Insomnia | Neurological Wellness Clinic
Insomnia is a condition in which the sufferer has difficulty falling asleep, staying asleep through the night, or both. The lack of sleep can create issues in the sufferer’s daily life. If insomnia lasts longer than a few weeks and you feel excessively tired during the day it is advisable to see a trained professional to evaluate and treat your insomnia.
The causes of insomnia are varied. In general however the most common causes fall into one of the categories listed below:
- Medical problems such as pain disorders, depression, medication side effects, or issues with breathing.
- Circadian rhythm disorder. The circadian rhythm is the body’s normal 24-hour activity cycle. Our bodies are naturally made to reset every 24 hours. Any disruption of this cycle, whether it be in the body’s maintenance of the cycle or an external environmental change, will throw the rhythm off and create difficulty in sleeping at desired times.
- Lifestyle factors such as recent sleep schedule change, lack of exercise, or too much caffeine.
- Sleep environment concerns such as a poor mattress quality, uncomfortable room temperature, too much light, or excessive noise.
- Stress. Whether at work or in the home, if the stress level is high this can make it difficult for a person to sleep since they often have trouble clearing their minds of their concerns.
Seeing a sleep professional can be helpful in deciphering exactly why you are having sleep issues and how treatment might be addressed in your particular case. It is important to remember that with insomnia the most important diagnostic tool will be the information you give to your doctor. Your medical history and family history will be reviewed, as well as pertinent information on your symptoms. It is advisable to keep a sleep diary; record symptom details such as how often they occur, what else occurs at the same time, what helps symptoms, what makes them worse, and what methods of treatment have you tried and did these work. Also record your particular sleep habits, including bedtime, time to rise, how long it takes to fall asleep, what your pre-bedtime routine looks like, and any other pertinent details that may help or hinder your sleep ability.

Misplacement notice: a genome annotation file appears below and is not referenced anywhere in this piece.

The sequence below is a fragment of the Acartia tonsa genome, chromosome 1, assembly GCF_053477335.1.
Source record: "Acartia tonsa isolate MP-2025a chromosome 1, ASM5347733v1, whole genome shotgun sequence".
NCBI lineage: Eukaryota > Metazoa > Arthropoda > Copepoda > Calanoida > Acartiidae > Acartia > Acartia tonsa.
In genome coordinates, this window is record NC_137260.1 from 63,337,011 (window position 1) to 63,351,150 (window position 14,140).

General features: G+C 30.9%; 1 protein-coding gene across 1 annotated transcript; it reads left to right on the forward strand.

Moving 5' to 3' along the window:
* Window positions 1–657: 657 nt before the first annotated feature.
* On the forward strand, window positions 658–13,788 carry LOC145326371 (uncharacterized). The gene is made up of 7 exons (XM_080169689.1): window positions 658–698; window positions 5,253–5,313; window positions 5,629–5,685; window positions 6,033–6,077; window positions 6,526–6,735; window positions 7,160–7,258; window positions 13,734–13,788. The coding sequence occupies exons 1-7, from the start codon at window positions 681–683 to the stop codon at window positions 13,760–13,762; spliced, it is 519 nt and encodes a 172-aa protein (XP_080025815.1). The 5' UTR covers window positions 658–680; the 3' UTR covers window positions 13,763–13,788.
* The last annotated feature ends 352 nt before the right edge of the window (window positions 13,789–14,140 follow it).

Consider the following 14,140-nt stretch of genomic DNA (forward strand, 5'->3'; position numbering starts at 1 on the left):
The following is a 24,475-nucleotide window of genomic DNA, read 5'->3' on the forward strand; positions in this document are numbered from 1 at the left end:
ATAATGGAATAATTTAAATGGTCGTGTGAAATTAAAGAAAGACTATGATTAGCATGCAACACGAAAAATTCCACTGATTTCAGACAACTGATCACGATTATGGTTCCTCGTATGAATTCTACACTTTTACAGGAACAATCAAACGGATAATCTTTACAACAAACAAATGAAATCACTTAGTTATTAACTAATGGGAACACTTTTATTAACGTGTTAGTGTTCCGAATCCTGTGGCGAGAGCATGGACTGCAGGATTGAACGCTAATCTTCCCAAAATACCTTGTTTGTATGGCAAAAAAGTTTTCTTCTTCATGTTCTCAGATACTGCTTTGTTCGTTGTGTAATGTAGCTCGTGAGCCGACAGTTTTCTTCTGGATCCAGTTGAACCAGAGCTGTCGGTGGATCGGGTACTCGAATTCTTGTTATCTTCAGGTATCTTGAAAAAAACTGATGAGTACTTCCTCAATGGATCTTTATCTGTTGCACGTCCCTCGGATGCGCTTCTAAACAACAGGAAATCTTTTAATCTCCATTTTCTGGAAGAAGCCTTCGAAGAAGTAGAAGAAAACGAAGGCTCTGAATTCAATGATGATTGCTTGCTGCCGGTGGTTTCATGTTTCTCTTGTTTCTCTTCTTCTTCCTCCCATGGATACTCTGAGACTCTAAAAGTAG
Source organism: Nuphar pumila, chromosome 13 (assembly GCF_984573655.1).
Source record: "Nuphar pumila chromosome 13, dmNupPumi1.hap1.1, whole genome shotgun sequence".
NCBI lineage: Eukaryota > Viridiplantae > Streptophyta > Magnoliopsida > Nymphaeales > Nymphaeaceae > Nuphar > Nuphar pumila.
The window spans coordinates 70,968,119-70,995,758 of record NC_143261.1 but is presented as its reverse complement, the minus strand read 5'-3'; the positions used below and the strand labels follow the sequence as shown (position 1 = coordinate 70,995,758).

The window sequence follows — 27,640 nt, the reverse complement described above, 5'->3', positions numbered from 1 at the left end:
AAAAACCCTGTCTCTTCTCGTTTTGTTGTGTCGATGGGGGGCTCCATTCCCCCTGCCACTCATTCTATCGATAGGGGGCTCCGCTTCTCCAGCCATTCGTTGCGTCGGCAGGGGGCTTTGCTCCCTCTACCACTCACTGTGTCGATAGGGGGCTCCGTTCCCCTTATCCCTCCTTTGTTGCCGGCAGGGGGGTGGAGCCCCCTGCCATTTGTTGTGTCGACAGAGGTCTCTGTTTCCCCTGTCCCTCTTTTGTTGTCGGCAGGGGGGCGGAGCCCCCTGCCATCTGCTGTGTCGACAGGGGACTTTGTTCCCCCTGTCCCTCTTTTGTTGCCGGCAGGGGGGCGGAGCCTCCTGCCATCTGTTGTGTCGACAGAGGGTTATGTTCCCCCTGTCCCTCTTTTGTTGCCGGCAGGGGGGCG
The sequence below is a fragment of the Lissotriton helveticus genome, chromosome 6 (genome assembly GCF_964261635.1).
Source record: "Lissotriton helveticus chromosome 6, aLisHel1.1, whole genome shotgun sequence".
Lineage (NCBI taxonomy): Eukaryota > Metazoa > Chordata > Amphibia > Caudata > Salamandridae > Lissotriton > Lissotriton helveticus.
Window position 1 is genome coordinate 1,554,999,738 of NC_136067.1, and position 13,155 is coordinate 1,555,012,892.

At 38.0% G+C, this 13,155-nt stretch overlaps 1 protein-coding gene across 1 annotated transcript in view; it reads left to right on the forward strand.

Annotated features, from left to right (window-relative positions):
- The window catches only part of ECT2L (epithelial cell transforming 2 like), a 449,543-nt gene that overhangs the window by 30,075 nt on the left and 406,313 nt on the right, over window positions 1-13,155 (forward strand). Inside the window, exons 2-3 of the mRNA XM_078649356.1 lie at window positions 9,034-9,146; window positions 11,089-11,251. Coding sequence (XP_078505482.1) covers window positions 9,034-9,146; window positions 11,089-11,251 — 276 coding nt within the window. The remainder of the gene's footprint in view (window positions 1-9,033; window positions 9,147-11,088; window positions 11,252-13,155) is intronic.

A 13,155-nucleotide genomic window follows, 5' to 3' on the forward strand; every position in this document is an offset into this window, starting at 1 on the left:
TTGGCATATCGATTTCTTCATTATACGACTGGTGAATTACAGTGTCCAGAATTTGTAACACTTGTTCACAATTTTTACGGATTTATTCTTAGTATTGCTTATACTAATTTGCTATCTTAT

Treatment can come in many facets. Medication may be needed at times, especially at first, to help you sleep better. However, the most beneficial effects often come from healthy lifestyle changes. While the commitment to these changes, at first, might seem overwhelming if you are able to stick with it they will pay off. Some of the most useful lifestyle adjustments are listed below:
- Keep a regular sleep schedule and bedtime routine
- Exercise regularly. Avoid strenuous activity two to four hours before bedtime.
- Avoid or limit naps
- Use bed only for sleep, sexual activity, and resting when ill
- Don’t spend too much time in bed trying to fall asleep. Instead if you can’t fall asleep get up and do something until you become drowsy.
- Avoid caffeine, nicotine, and alcohol intake
- Avoid highly stimulating activity right before bed, such as use of computer, TV, and video games.
- If your worries don’t let you sleep keep a diary next to your bed where you can write them down and then allow youself to stop focusing on them.
- Cultivate a sleep-conducive environment where you are relaxed and comfortable.
Learn relaxation techniques which can be helpful in releasing stress and anxiety which may prevent you from sleeping. Some possible techniques are yoga, deep breathing, and progressive muscle relaxation.
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